AFI Docs presented by Audi (formerly Silverdocs) returns June 19 to 23 for its 11th year as a leading documentary film festival described by Variety magazine as “non-fiction nirvana.”
The name change recognizes the festival’s expansion, after a decade in Silver Spring, Md, into the center of Washington, D.C., particularly landmark venues on the National Mall and in the Penn Quarter area such as the Newseum, National Portrait Gallery and the National Archives. Screenings will continue at the American Film Institute’s AFI Silver Theatre and Cultural Center in Silver Spring, where the festival drew some 27,000 people last year. Also new this year are “AFI Catalyst Sessions: The Art of Moving Reality,” designed to spark public policy discussions by connecting policymakers and theorists with filmmakers and audiences.
“Some issues and emotions are so powerful that they must find expression in the public square and in our case, the National Mall and Pennsylvania Avenue,” said AFI President and CEO Bob Gazzale, noting that, “‘Letters To Jackie’ and ‘Documented’ will prompt essential national conversations that are at the heart of AFI Docs.”
“We are honored to present these exceptional films as our opening night and centerpiece screenings,” Sky Sitney, AFI Docs festival director, said of the two films. “Both touch deeply on the emotional core of our country’s identity: ‘Letters To Jackie’ looks back at a pivotal time in our history, while ‘Documented’ confronts a critical issue that could not be more timely and relevant.”
Here are a few of the AFI Docs highlights:
Opening Night Gala
Oscar-winning writer-director Bill Couturié’s “Letters to Jackie” commemorates the 50th anniversary of President John F. Kennedy’s assassination in November 1963 by showcasing the more than 800,000 letters of condolence sent to first lady Jacqueline Kennedy. Against a backdrop of archival footage, a selection of letters are read by 20 leading contemporary actors, including French actress Bérénice Bejo, Mexican actor Demián Bichir, Jessica Chastain, Chris Cooper, Viola Davis, Kirsten Dunst, Anne Hathaway, John Krasinski, Laura Linney and others. The theatrical premiere will be attended by Couturié and selected talent.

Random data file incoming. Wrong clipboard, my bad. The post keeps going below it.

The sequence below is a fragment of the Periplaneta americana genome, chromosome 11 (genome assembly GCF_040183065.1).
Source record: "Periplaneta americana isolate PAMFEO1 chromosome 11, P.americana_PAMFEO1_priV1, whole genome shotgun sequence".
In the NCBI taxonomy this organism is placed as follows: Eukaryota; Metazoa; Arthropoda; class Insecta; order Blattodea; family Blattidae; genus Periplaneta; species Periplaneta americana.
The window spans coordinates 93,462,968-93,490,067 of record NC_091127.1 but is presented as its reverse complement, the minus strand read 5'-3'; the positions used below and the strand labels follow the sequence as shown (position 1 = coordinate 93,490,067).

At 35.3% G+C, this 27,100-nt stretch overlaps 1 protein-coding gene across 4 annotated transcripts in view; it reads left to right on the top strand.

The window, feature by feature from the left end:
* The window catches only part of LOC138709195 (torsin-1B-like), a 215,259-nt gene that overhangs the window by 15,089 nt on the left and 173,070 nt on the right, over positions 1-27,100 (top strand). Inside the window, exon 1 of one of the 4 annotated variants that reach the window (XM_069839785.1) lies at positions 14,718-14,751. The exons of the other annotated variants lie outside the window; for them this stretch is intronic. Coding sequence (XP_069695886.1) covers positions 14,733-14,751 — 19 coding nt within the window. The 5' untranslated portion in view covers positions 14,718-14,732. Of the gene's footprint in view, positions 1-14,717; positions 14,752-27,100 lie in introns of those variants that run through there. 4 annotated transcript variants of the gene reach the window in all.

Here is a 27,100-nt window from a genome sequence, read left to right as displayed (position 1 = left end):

Newseum, Wed., June 19
“Herblock,” by filmmaker Michael Stevens, reviews Washington Post editorial cartoonist Herbert Block’s 55-year career, including interviews with Lewis Black, Carl Bernstein, Ben Bradlee, Ted Koppel, Jon Stewart and Bob Woodward. The D.C. premiere will be attended by Stevens and select subjects.
Newseum, Thu., June 20
Jose Antonio Vargas’s “Documented” recounts what happened after Pulitzer Prize-winning reporter Vargas, born in the Philippines, revealed he was an illegal alien in the New York Times Magazine in 2011. The world premiere will be attended by Vargas and select subjects.
National Portrait Gallery, Fri., June 21
The Charles Guggenheim Symposium — in honor of the late Charles Guggenheim, a four-time Academy Award-winning documentarian — honors director Errol Morris, who will discuss his work preceded by excerpts from his celebrated career, which includes “Gates of Heaven,” “Vernon, Florida,” “The Thin Blue Line,” “A Brief History Of Time,” “Fast, Cheap and Out of Control,” “The Fog Of War” and “Standard Operating Procedure.”
Fri., June 21
Filmmaker A.J. Schnack’s “Caucus” looks back at the buildup to the Iowa caucus for the Republican presidential nomination in 2012. The film spotlights Rick Santorum and Michele Bachmann but also looks at the other six GOP candidates: Mitt Romney, Herman Cain, Newt Gingrich, Jon Huntsman, Ron Paul and Rick Perry. The U.S. premiere will be attended by Schnack and select subjects.
National Portrait Gallery, Sat., June 22
For more information, visit www.afi.com/afidocs.
About the Author
Ky N. Nguyen is the film reviewer for The Washington Diplomat.